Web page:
Formerly known only by the pseudonym “Emily Doe” in the Brock Turner case, Chanel Miller spoke out in her first television interview on CBS’s “60 Minutes.”
Emotional during some moments and stoic during others, Miller discussed revealing her identity and reclaiming her story through her recently released book, “Know My Name.” She talked about the humiliation and trauma she felt testifying, but also the strength and hope she gained from the solidarity of other survivors.
“It’s not the topic I would’ve chosen, but it was the topic I was given,” she said, on her choice to write her memoir.
Miller had majored in literature in college. In 2015 when the assault occurred, she was a 22-year-old college graduate working at a tech startup in her hometown of Palo Alto, California. She had attended the Stanford fraternity party with her younger sister, who was home for the weekend. Miller had drunk and become heavily intoxicated — a fact she never tried to hide in court. Two Swedish Stanford graduate students Peter Jonsson and Carl Arndt found her behind a dumpster with some of her clothing removed and Turner on top of her. Turner tried to flee the scene, but Jonsson and Arndt caught and pinned him down until police arrived. Miller was taken to the hospital, where she completed a rape kit and waited ten days to find out what had happened to her.
She did not know the details until she read an article about Turner’s arrest and realized the unconscious woman found with pine needles in her hair, her underwear beside her, and her shirt partially removed was her.
“It was surreal having the news broken to me by the internet,” Miller said. “I was alone sitting at my desk surrounded by coworkers, reading about how I was stripped and then penetrated and discarded in a bed of pine needles behind a dumpster.”
After she read the article, Miller said she scrolled to the comments.
“‘What was she doing at a frat party?’ ‘This isn’t really rape.’ ‘Why was she alone?’ ‘She’s the predator because she’s older.’ ‘Why would you ever get that drunk?’ It was endless,” she said.
However, Miller said no matter how much she drank, she did not deserve to be raped.
“Rape is not a punishment for getting drunk,” she said. “We have this really sick mindset in our culture as if you deserve rape if you drink to excess. You deserve a hangover, a really bad hangover, but you don’t deserve to have somebody insert their body parts inside of you.”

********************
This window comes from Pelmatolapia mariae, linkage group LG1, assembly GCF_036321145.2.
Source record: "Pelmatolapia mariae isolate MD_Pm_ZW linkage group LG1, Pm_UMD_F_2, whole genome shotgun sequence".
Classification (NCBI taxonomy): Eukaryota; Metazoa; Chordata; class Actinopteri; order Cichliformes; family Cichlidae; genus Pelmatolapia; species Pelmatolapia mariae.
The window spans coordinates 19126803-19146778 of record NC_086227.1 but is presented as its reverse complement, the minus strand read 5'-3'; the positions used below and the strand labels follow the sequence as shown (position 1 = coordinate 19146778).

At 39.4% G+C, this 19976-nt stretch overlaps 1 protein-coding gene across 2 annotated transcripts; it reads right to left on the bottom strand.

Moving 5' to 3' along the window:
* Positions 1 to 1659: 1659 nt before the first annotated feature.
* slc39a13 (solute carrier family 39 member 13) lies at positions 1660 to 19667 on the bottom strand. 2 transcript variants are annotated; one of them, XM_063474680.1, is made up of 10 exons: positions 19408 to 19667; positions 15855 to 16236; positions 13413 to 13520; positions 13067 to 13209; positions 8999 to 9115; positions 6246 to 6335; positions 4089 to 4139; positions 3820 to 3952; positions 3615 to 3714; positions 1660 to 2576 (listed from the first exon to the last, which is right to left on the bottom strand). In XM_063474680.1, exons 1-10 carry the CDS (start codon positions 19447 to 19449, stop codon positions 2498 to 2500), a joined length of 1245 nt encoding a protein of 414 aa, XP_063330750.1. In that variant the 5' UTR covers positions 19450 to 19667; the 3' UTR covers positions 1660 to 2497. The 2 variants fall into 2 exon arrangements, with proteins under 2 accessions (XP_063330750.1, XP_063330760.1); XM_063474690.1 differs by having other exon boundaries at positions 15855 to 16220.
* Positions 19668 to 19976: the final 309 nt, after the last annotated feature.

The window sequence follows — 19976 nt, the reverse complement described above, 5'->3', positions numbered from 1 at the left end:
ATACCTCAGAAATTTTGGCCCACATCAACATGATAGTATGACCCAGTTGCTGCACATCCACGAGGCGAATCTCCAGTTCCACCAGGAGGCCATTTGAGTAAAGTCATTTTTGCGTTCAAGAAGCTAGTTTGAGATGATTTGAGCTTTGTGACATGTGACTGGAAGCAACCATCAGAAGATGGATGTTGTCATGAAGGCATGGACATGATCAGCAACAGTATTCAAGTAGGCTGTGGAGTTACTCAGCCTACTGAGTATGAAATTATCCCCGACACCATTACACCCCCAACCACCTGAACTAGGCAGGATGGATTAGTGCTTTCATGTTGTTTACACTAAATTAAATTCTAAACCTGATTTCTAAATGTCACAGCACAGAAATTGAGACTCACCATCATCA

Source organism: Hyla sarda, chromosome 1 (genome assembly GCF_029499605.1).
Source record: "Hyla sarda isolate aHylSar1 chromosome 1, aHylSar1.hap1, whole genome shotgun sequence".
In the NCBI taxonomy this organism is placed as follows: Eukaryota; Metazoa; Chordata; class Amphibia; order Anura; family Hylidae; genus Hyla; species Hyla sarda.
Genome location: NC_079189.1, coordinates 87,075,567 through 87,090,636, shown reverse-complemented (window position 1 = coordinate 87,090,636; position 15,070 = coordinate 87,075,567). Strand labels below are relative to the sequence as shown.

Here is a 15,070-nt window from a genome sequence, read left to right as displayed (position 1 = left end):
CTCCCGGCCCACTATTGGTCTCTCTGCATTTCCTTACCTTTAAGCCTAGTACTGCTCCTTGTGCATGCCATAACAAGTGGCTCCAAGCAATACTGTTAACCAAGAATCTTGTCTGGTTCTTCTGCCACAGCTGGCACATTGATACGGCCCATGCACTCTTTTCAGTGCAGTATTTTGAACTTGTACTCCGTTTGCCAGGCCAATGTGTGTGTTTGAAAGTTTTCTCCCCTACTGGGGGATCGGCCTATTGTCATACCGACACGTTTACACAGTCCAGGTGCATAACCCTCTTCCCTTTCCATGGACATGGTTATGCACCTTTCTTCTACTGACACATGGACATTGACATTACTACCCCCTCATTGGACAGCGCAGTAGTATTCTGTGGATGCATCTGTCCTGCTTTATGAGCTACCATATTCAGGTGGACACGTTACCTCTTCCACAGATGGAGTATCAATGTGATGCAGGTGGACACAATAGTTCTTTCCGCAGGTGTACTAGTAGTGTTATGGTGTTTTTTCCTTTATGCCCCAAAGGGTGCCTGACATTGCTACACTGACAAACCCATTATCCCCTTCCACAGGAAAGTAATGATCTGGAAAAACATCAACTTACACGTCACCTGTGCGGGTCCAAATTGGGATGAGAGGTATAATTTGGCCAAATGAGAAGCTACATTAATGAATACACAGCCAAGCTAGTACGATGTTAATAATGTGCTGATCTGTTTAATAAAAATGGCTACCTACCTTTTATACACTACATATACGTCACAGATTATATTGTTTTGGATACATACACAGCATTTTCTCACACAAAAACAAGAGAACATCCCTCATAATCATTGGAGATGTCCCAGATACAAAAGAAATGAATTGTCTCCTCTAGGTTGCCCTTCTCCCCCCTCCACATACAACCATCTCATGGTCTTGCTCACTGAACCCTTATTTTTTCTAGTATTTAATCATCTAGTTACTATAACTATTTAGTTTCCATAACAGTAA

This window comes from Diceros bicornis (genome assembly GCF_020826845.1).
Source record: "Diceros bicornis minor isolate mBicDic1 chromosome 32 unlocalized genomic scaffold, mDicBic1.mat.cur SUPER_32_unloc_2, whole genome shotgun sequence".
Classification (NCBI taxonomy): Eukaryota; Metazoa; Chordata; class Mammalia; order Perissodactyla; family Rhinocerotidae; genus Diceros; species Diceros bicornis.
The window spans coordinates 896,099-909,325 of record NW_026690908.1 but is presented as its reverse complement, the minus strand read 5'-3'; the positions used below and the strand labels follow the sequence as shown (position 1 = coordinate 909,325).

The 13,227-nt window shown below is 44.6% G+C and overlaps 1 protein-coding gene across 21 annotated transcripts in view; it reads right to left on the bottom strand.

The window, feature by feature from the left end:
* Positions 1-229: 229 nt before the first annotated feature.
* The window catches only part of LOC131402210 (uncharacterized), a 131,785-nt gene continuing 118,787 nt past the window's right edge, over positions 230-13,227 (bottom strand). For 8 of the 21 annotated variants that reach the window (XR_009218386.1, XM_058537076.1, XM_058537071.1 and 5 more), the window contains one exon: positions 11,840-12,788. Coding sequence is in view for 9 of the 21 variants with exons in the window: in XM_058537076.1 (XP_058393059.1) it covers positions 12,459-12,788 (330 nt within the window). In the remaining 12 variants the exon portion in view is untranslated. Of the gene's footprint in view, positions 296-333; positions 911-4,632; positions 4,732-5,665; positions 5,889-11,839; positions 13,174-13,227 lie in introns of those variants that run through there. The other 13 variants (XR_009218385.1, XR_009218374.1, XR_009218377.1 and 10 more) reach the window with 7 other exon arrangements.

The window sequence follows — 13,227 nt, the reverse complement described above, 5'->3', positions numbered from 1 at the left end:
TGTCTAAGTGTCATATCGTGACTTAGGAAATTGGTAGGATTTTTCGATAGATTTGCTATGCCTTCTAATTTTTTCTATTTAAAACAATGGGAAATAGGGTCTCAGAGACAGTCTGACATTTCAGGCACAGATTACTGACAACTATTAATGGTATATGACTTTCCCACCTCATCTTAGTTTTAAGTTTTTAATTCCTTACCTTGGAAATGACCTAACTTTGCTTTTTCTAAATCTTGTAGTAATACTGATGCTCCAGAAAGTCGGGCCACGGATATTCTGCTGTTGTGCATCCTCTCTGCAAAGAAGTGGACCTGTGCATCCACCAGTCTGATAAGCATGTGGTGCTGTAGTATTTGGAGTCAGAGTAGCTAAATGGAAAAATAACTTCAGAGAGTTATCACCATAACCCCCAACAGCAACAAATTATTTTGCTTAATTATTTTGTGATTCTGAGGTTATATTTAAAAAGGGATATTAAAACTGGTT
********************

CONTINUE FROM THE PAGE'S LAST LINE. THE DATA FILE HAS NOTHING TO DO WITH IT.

Miller also said in addition to victim-blaming language, the media clouded the narrative with descriptions of Turner’s athletic prowess and accomplishments as a swimmer.
“I didn’t understand why it was relevant when you’re also reporting that my lower half was completely exposed, that my necklace was wrapped around my neck, that my hair was disheveled, that my bra was only covering one breast and the rest was pulled out of my dress,” Miller said. “I don’t understand why it is relevant how quickly he can move across a body of water in the context of that article.”
The media pounced on the story of the fallen privileged Stanford swimmer, oftentimes sharing a smiling yearbook photo of him instead of his mug shot.
“They were framing it like he had so much to lose and were not focusing on what had already been lost for me,” Miller said.
But relatively, Turner really lost very little. He was sentenced to six months in prison and served only three because of his “good behavior.” His father bemoaned the prison time his son was sentenced to, saying he should not have to pay for “20 minutes of action.”
“I was in shock,” Miller said regarding Turner’s sentence. “So, you’re saying I just put aside a year and half of my life so he could go to county jail for three months. There are young men, particularly young men of color serving longer sentences, for non-violent crimes.”
But even while her name was not known to the public, Miller’s story went viral. At Turner’s sentencing, Miller read her victim impact statement, which she provided to BuzzFeed news. The statement went viral and became a rallying cry for sexual assault survivors. She said she received letters from survivors who thanked her for telling her story.
“It was really like medicine,” Miller said. “Reading these was like feeling the shame dissolve, you know, bringing all the light in.”
Miller said the disparaging, dismissive comments she heard in court inspired her to tell her story through “Know My Name.”
“And I remember in court the defense attorney always said, ‘Chanel has no memory. Chanel has no memory,’” Miller said. “And I remember sitting there and thinking, ‘I will remember everything. I will remember every remark, I will remember the lighting inside of this courtroom, I will remember the texture of the defense attorney’s hair, I will remember the depth of the pain you made me feel. I will remember it, and I will record it and I will write it so that it will not be lost.”